troglodytes

Well-Known Member
Joined
Mar 24, 2013
Messages
571
Reaction score
116
Location
Ipswich, MA
I have switched since a year ago to the brew bag from my original mash tun setup with copper manifold. I crush finer strain, strain much faster, and end up with about 5-7% better efficiency than I used to have with normal batch sparging. I still do a mash and a sparge and try to keep my mash water ratio to about 1.5-1.7 qts per pound of grain, so mash pH has not been a problem for me (just use b'run water to calc acid additions as normal).

I highly recommend the bag itself. I've done around 10 brews in it so far. I squeeze the ever loving poop out of them and I have only noticed a slight pull in the mesh near the top, but not near big enough for grain to start slipping through. I believe it was caused by an 18.5# grain bill, so these things can indeed take some weight (if you feel like doing some heavy lifting of water soaked grains in that large a quantity).

Edit: I forgot the bag link: https://www.brewinabag.com/products/the-brew-bag-for-coolers
 

bucketheadmn

Active Member
Joined
Jun 27, 2012
Messages
44
Reaction score
6
Location
Stillwater
I just got a bag from Wilsner yesterday - using it next weekend for the first time. I have to say though the quality is leaps and bounds above the cheap one I used from Northern Brewer and the paint strainer I used last batch. Giving him my kettle dimensions the bag fits prefect with about 3 or 4 inches folded over the pot. The inclusion of a draw string is great as there is no need to use clips or anything else to keep bag up.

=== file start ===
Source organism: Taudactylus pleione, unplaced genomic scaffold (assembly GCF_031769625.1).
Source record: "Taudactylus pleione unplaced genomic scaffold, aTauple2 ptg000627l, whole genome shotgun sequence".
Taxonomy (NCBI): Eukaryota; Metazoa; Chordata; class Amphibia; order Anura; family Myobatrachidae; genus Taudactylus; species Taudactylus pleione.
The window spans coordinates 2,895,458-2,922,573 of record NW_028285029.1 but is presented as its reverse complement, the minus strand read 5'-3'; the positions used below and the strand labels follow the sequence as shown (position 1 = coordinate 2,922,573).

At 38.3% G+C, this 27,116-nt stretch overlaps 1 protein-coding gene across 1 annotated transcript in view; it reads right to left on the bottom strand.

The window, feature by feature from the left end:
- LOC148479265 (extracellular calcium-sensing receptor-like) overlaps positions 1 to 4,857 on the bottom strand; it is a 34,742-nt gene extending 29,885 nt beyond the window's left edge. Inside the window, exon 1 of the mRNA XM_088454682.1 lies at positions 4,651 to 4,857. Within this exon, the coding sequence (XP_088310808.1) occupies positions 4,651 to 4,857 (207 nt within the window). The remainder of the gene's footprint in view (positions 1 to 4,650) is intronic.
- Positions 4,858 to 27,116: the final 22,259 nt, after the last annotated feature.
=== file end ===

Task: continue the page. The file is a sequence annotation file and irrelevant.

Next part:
In regards to smaller BIAB batches - I have been doing 2.5 gallon batches on my stove in a 5 gallon pot. Personally I like the smaller batches so I have a bit more variety and can brew a bit more often.
 
OP
sbsmann

sbsmann

Well-Known Member
Joined
Mar 27, 2017
Messages
207
Reaction score
68
Location
Wisconsin
Got my Wilser bag last week and did my first brew with it today. Did a 3 gallon IPA and I would consider it a success. Didn't quite hit my OG, but good enough to make a quality beer. Just want to comment that the Wilser bag is a really nice, well made product and I'd certainly recommend it. Thanks for the referral.
 
Top